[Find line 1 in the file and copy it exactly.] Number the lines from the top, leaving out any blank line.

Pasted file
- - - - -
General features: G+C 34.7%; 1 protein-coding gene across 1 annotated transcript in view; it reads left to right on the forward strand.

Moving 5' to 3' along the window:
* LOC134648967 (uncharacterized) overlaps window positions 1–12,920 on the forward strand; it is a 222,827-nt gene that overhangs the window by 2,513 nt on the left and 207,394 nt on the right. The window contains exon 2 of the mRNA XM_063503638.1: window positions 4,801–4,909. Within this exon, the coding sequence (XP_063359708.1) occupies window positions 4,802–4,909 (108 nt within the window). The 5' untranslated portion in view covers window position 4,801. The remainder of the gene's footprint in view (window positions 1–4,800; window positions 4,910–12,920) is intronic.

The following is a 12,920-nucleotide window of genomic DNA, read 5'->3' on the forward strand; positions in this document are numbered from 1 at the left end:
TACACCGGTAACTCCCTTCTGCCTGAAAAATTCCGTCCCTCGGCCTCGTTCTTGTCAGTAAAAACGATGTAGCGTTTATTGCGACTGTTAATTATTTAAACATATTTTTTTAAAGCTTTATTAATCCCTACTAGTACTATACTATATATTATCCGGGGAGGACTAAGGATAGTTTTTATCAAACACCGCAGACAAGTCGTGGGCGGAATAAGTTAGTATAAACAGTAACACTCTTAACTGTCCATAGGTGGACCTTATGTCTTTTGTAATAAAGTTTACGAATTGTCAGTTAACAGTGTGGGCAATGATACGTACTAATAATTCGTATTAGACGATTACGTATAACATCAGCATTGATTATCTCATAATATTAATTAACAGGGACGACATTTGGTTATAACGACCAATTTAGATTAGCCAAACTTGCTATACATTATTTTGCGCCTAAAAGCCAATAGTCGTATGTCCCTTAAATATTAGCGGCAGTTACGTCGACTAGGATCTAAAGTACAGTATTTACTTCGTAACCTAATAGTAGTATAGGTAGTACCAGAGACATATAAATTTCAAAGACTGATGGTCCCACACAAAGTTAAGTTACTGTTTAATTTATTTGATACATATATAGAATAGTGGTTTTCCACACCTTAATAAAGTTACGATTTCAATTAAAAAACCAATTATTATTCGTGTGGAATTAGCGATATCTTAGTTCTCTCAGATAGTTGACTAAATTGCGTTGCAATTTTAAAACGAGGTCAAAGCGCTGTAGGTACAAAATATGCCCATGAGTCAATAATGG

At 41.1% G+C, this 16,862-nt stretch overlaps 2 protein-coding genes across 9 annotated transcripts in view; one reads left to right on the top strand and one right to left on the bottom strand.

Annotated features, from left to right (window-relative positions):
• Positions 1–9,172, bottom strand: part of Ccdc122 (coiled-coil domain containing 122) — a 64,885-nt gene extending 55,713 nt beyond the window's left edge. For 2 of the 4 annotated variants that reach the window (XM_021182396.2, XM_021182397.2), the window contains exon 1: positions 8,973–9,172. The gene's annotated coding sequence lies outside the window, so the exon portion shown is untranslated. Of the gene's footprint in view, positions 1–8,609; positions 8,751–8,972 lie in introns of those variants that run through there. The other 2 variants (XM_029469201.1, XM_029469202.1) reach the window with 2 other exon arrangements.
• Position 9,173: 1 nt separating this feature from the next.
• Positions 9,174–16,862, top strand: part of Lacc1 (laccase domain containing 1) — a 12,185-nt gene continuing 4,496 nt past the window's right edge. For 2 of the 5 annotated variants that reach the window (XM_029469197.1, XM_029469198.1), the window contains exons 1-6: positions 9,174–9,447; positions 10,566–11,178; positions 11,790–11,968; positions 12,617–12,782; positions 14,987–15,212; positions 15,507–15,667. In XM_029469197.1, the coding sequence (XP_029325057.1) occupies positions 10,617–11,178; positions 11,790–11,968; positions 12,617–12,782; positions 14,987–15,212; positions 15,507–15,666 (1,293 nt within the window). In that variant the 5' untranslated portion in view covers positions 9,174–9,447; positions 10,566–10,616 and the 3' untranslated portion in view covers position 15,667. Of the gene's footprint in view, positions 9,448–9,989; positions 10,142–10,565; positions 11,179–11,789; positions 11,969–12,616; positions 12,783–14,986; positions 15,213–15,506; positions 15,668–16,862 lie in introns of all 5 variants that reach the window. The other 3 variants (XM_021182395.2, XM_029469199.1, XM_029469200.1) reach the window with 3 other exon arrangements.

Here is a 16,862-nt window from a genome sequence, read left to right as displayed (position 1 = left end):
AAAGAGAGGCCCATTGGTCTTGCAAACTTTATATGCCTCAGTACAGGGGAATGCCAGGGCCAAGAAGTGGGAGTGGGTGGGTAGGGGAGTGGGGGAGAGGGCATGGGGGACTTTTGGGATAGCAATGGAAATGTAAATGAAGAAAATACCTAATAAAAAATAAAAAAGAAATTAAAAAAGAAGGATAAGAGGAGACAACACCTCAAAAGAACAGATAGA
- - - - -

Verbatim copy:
General features: G+C 34.7%; 1 protein-coding gene across 1 annotated transcript in view; it reads left to right on the forward strand.